The Micro User1st February 1988
Published in The Micro User 5.12
Hubble, Bubble, Toil and Trouble
In true adventuring tradition, Spellbinder asks you to take the role of a powerful and wise Magelord entrusted with the awesome task of banishing the evil Zorn.
In order to do this you must search the forbidding Castle of Lorraine, find Zorn and then by mixing the ultimate spell, despatch him to the wilderness forever.
Released in the aftermath of a glut of arcade/adventure hybrids, Spellbinder has got to offer more than the usual range of features, particularly with its relatively high price tag. This it does, mainly through its icon system, its size, graphical detail and its spell-collecting and casting procedures.
Playing Spellbinder is not difficult. Your character moves freely around each room though you do have to be accurate when guiding him through the many doors.
Control is aided by a well thought-out icon system complementing the four definable keys. These icons, selected via the function keys, enable you to mix and cast spells, examine and use items to be found in the adventure, and keep tabs on what items you possess.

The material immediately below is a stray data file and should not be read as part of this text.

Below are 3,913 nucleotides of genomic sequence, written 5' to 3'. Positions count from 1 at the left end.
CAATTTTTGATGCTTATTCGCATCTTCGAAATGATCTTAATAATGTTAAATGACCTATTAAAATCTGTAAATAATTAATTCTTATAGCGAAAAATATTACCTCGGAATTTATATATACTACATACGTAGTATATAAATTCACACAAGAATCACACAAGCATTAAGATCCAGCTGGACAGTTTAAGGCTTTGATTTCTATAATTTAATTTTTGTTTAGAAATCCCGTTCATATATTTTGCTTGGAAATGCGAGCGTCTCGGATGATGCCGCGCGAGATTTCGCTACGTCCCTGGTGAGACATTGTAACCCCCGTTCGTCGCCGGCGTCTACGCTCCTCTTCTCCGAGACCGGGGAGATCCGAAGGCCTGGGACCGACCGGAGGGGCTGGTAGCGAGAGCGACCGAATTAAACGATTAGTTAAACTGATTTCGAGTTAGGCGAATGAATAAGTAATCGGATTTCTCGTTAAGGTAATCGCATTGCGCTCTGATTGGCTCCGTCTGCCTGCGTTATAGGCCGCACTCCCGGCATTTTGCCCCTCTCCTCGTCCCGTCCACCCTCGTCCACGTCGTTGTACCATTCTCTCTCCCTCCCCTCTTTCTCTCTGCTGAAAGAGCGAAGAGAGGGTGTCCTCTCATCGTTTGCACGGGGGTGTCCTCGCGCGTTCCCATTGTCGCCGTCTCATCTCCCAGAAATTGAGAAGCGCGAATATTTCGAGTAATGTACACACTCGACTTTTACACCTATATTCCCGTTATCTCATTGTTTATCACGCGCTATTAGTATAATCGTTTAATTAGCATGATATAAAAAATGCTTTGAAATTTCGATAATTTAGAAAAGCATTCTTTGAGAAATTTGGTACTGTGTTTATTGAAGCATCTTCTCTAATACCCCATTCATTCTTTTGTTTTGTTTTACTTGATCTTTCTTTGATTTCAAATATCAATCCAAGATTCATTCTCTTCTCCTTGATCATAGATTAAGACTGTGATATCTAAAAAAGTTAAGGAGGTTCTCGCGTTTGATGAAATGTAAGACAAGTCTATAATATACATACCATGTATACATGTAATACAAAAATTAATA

Spellbinder's graphics are not outstanding. However, the program designers have put some thought into littering the stone-walled castle with the sort of medieval accouterments you would expect to see in such a place.
Heraldic shields and gargoyles adorn the walls and you find suits of armour, wooden barrels and sturdy chests dotted around the place, all adding atmosphere to the proceedings.
What is more impressive than the detailed graphics, is the sheer number of rooms comprising the two floors, catacomb and the dungeon of the castle.
One-way doors, secret passages and teleports all confuse the issue of exploration, but I found the colour coding of the various parts of the castle (the game is in two-colour, high resolution Mode 4) most helpful in the creation of a game map.
What makes this more than a mapping and avoiding the monsters affair, are the weird and wonderful spells you are called upon to cast. First, however, you must find the ingredients for each spell - items like burnt oak leaves, toad legs and sulphur are all essential components of the common spells.
The instruction leaflet details some of the spells, but it is up to you to obtain the knowledge to create the rest. Speaking to the stone dwarves, browsing through the bookshelves and similar ruses will all help glean the necessary information.
The game sticks to some quite strict adventuring rules - it is more a problem-solving graphical nuzzle than a keybashing exercise in dexterity. The spell element, which it is absolutely vital to master if you have any aspirations of solving Spellbinder is far from easy. It is this aspect, coupled with the thought put into much of the game design which marks it out as better than most of the other, similar offerings.